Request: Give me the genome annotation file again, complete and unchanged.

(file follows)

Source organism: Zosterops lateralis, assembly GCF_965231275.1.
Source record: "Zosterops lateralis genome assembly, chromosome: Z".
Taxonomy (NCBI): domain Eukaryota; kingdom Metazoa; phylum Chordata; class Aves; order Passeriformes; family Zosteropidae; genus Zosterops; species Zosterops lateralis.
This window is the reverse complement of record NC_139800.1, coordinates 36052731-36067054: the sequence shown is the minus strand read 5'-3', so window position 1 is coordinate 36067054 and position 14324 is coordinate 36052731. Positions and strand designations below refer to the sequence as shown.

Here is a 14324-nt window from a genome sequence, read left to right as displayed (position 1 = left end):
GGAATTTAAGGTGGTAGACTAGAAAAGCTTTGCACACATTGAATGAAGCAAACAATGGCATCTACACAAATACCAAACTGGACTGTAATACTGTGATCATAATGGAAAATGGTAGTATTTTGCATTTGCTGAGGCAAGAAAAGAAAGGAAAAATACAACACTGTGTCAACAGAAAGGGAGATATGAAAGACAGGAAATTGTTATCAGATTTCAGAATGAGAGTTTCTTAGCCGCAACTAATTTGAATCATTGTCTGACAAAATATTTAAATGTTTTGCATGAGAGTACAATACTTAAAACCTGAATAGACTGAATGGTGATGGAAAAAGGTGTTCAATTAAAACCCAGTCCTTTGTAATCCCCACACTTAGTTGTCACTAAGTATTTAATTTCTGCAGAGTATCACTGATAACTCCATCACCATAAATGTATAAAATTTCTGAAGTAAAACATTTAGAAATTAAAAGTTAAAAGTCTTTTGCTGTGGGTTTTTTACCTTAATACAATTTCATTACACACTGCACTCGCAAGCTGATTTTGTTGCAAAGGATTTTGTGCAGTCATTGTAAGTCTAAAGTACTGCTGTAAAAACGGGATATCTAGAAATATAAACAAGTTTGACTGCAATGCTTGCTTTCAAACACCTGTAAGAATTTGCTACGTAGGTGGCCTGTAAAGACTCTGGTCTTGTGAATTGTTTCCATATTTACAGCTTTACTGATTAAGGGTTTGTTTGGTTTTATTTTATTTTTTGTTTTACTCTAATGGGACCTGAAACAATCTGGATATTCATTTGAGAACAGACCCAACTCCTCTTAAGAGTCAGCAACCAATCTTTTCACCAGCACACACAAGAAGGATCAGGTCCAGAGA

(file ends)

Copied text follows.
Source organism: Zosterops lateralis, assembly GCF_965231275.1.
Source record: "Zosterops lateralis genome assembly, chromosome: Z".
Taxonomy (NCBI): domain Eukaryota; kingdom Metazoa; phylum Chordata; class Aves; order Passeriformes; family Zosteropidae; genus Zosterops; species Zosterops lateralis.
This window is the reverse complement of record NC_139800.1, coordinates 36052731-36067054: the sequence shown is the minus strand read 5'-3', so window position 1 is coordinate 36067054 and position 14324 is coordinate 36052731. Positions and strand designations below refer to the sequence as shown.

Here is a 14324-nt window from a genome sequence, read left to right as displayed (position 1 = left end):
GGAATTTAAGGTGGTAGACTAGAAAAGCTTTGCACACATTGAATGAAGCAAACAATGGCATCTACACAAATACCAAACTGGACTGTAATACTGTGATCATAATGGAAAATGGTAGTATTTTGCATTTGCTGAGGCAAGAAAAGAAAGGAAAAATACAACACTGTGTCAACAGAAAGGGAGATATGAAAGACAGGAAATTGTTATCAGATTTCAGAATGAGAGTTTCTTAGCCGCAACTAATTTGAATCATTGTCTGACAAAATATTTAAATGTTTTGCATGAGAGTACAATACTTAAAACCTGAATAGACTGAATGGTGATGGAAAAAGGTGTTCAATTAAAACCCAGTCCTTTGTAATCCCCACACTTAGTTGTCACTAAGTATTTAATTTCTGCAGAGTATCACTGATAACTCCATCACCATAAATGTATAAAATTTCTGAAGTAAAACATTTAGAAATTAAAAGTTAAAAGTCTTTTGCTGTGGGTTTTTTACCTTAATACAATTTCATTACACACTGCACTCGCAAGCTGATTTTGTTGCAAAGGATTTTGTGCAGTCATTGTAAGTCTAAAGTACTGCTGTAAAAACGGGATATCTAGAAATATAAACAAGTTTGACTGCAATGCTTGCTTTCAAACACCTGTAAGAATTTGCTACGTAGGTGGCCTGTAAAGACTCTGGTCTTGTGAATTGTTTCCATATTTACAGCTTTACTGATTAAGGGTTTGTTTGGTTTTATTTTATTTTTTGTTTTACTCTAATGGGACCTGAAACAATCTGGATATTCATTTGAGAACAGACCCAACTCCTCTTAAGAGTCAGCAACCAATCTTTTCACCAGCACACACAAGAAGGATCAGGTCCAGAGA